Emotional Distance in Relationships & How Pain Separates Us

Emotional Distance in Relationships & How Pain Separates Us

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Emotional distance in our relationships often leaves us feeling alone. Whether your boyfriend is acting distant, your wife is giving you the cold shoulder, or your husband seems disconnected, it often all boils down to the one factor driving you apart.

So, let’s talk about pain.

Pain Creates Emotional Distance Between You and Your Loved Ones

Pain Introduces Emotional Distance to Your Relationship

We all get wounded by the people we love. This is part of being human. The hard part though, when we are in a relationship, is putting the pain between you and your partner.
And we do this almost instinctively. We get our feelings hurt and boom the wall comes up or we tell them incredibly strongly how much they hurt us.

This pattern is pervasive with couples. I see it in my therapy practice. I live it in my own life. When I am hurt I am unable to ask for what I need. My instincts are to fight. I don’t raise my fists or anything, but my insides look for someone to blame. I usually become angry on the inside after I feel hurt and I express it, sometimes loudly.

Emotional Distance Also Arises When We Shut Down and Bottle Our Feelings Up Inside

My husband, though, keeps his feelings on the inside. He suffers in silence as they say, but if I were to observe him I would be able to tell something happened to him. I would feel his withdrawal of energy and I would see him shut down and close off the world. That’s what some of us do.

I was working with a couple recently. The boyfriend feels uncomfortable when his girlfriend expresses her emotions. She is like me. She has to say to who ever will hear (her boyfriend) what happened to her when her feelings got hurt. She says it loudly. He doesn’t know what to do. I am helping them figure this thing out.

Pain Is Inevitable; Letting It Drive You Apart Isn’t

Pain Doesn't Have to Introduce Emotional Distance and Drive You Apart

It is clear though, that we as humans get hurt. It is also pretty clear that when we are in relationship with another person we probably get our feelings hurt more often. That’s because we are living in close quarters with them and we have become vulnerable in other ways around them. We are more open to them and that’s one of the reasons things feel so sharp.

So if we know that getting our feelings hurt is to be expected, maybe we could ease up on the other person a bit. This concept takes some work though. I know in my own way, I stay angry for a shorter amount of time and my strong resentment to the one who hurt me has decreased. I am sure he can tell my feelings are hurt. But instead of making a scene, I usually walk away, quiet myself until I figure out what I am feeling and then talk to him about what happened to me.

Fight Emotional Distance with Self-Awareness and By Taking Responsibility

Notice that I say, “happened to me.” Oh I could write volumes of what he did to me. But I also know when I am speaking from a place of hurt and blaming or accusing him for what he did to me I never feel better. I usually just start a point-counterpoint argument and no one wins that.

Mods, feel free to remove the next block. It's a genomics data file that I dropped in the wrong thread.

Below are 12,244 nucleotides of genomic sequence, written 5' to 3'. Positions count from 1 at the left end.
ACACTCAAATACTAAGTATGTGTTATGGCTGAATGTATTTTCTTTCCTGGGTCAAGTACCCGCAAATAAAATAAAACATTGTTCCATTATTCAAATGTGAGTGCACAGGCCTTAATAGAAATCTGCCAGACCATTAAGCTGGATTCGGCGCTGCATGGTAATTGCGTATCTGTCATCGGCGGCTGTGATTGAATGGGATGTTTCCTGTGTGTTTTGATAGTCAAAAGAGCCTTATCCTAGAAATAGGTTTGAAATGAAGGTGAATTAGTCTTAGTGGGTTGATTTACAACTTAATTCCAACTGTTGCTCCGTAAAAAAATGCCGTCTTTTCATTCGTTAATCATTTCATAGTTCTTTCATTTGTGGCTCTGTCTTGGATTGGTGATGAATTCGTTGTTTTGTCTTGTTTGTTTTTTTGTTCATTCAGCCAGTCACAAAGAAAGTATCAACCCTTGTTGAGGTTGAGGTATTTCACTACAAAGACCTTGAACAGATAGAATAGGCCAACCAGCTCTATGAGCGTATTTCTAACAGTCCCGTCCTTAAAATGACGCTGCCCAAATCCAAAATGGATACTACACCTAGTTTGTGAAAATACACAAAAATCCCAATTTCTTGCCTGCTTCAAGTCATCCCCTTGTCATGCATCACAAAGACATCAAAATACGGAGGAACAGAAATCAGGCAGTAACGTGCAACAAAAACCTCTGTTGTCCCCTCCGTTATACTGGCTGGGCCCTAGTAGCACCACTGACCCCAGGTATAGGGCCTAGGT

What works for me is realizing my part. When I get quiet I can usually figure it out. I can’t know anything about what happened inside me when my feelings are hot. When I am calmed down though, I start to feel detached from my person. I want to reconnect and I look for a way in. That’s usually the start of understanding what happened to me when I got my feelings hurt.

Separating Pain From Blame Can Help Bring You Closer Together

Forgiveness Helps You Close Emotional Distance

And if I were to write down all the things that happened to me in the many years we have been together I can probably fit them into a pretty short list. I always hear myself saying these pretty much the same things.

I felt dismissed. I felt like you didn’t care. I felt left out. I felt hurt by your comment.

Yeah, that would be about it. There might be some variations, but those are the themes. Notice I am talking about what I felt. NOT what he did to me.
And guess what else, when I say these things to him, just the way they are written, something like, “Hey, here’s what happened to me. When you said that thing, it made me feel like you weren’t listening to me.”

Share Your Feelings Instead of Blaming Your Loved One

This may sound wimpy, but I can assure you it’s way better then me telling him how horrible he is.

It’s hard to get to this place to speak about what happened to you. But here’s the best part. If you can, your mate will understand you. Your partner will get why you got mad. They will want to help you feel better, to feel “listened to, or understood, or cared for.” It is instinctive. And that too is the way humans are wired.

Get a Helping Hand in Dealing with Conflict

Listen to Linda, Pastor Trevor, and Pastor Cedric break issues just like these down on Two Wise Men and a Smart Chick, airing Fridays at 11:00AM PST.

Listen to Two Wise Men & a Smart Chick

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